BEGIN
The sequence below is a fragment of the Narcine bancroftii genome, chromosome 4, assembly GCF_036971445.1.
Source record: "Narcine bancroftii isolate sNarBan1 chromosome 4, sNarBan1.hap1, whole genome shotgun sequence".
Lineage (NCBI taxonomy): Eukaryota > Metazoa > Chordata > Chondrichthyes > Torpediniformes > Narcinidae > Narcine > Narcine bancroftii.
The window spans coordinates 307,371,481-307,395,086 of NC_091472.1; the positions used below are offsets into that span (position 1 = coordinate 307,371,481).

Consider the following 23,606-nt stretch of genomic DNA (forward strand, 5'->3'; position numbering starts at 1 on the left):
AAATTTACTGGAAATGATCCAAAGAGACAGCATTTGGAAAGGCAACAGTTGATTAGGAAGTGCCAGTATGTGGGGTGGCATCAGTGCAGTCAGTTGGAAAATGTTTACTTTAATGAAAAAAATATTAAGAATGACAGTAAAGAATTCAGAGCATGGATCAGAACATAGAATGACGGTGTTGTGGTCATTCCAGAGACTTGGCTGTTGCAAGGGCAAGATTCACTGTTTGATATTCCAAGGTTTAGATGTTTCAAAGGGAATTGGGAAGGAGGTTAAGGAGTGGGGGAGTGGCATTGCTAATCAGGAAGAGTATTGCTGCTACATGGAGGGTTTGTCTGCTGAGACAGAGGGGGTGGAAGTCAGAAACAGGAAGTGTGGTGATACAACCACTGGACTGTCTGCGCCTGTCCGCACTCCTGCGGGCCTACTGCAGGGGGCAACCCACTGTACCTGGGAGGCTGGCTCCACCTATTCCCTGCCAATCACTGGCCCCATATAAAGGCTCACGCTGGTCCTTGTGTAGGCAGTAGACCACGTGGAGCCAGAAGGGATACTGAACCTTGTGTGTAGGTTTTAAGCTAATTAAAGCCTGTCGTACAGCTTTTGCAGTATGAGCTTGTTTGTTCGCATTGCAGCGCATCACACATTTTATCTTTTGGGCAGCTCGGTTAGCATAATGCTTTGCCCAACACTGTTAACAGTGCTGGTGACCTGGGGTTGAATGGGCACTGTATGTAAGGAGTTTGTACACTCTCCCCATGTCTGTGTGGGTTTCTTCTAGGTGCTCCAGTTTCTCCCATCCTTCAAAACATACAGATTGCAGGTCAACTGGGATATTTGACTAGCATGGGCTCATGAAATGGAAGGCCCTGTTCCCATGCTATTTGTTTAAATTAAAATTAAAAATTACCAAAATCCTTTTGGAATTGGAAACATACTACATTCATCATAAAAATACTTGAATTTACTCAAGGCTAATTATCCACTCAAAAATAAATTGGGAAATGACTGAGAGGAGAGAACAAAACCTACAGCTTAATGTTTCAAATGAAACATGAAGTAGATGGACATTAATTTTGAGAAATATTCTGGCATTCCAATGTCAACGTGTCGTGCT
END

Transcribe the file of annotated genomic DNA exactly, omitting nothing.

The sequence below is a fragment of the Narcine bancroftii genome, chromosome 4, assembly GCF_036971445.1.
Source record: "Narcine bancroftii isolate sNarBan1 chromosome 4, sNarBan1.hap1, whole genome shotgun sequence".
Lineage (NCBI taxonomy): Eukaryota > Metazoa > Chordata > Chondrichthyes > Torpediniformes > Narcinidae > Narcine > Narcine bancroftii.
The window spans coordinates 307,371,481-307,395,086 of NC_091472.1; the positions used below are offsets into that span (position 1 = coordinate 307,371,481).

Consider the following 23,606-nt stretch of genomic DNA (forward strand, 5'->3'; position numbering starts at 1 on the left):
AAATTTACTGGAAATGATCCAAAGAGACAGCATTTGGAAAGGCAACAGTTGATTAGGAAGTGCCAGTATGTGGGGTGGCATCAGTGCAGTCAGTTGGAAAATGTTTACTTTAATGAAAAAAATATTAAGAATGACAGTAAAGAATTCAGAGCATGGATCAGAACATAGAATGACGGTGTTGTGGTCATTCCAGAGACTTGGCTGTTGCAAGGGCAAGATTCACTGTTTGATATTCCAAGGTTTAGATGTTTCAAAGGGAATTGGGAAGGAGGTTAAGGAGTGGGGGAGTGGCATTGCTAATCAGGAAGAGTATTGCTGCTACATGGAGGGTTTGTCTGCTGAGACAGAGGGGGTGGAAGTCAGAAACAGGAAGTGTGGTGATACAACCACTGGACTGTCTGCGCCTGTCCGCACTCCTGCGGGCCTACTGCAGGGGGCAACCCACTGTACCTGGGAGGCTGGCTCCACCTATTCCCTGCCAATCACTGGCCCCATATAAAGGCTCACGCTGGTCCTTGTGTAGGCAGTAGACCACGTGGAGCCAGAAGGGATACTGAACCTTGTGTGTAGGTTTTAAGCTAATTAAAGCCTGTCGTACAGCTTTTGCAGTATGAGCTTGTTTGTTCGCATTGCAGCGCATCACACATTTTATCTTTTGGGCAGCTCGGTTAGCATAATGCTTTGCCCAACACTGTTAACAGTGCTGGTGACCTGGGGTTGAATGGGCACTGTATGTAAGGAGTTTGTACACTCTCCCCATGTCTGTGTGGGTTTCTTCTAGGTGCTCCAGTTTCTCCCATCCTTCAAAACATACAGATTGCAGGTCAACTGGGATATTTGACTAGCATGGGCTCATGAAATGGAAGGCCCTGTTCCCATGCTATTTGTTTAAATTAAAATTAAAAATTACCAAAATCCTTTTGGAATTGGAAACATACTACATTCATCATAAAAATACTTGAATTTACTCAAGGCTAATTATCCACTCAAAAATAAATTGGGAAATGACTGAGAGGAGAGAACAAAACCTACAGCTTAATGTTTCAAATGAAACATGAAGTAGATGGACATTAATTTTGAGAAATATTCTGGCATTCCAATGTCAACGTGTCGTGCT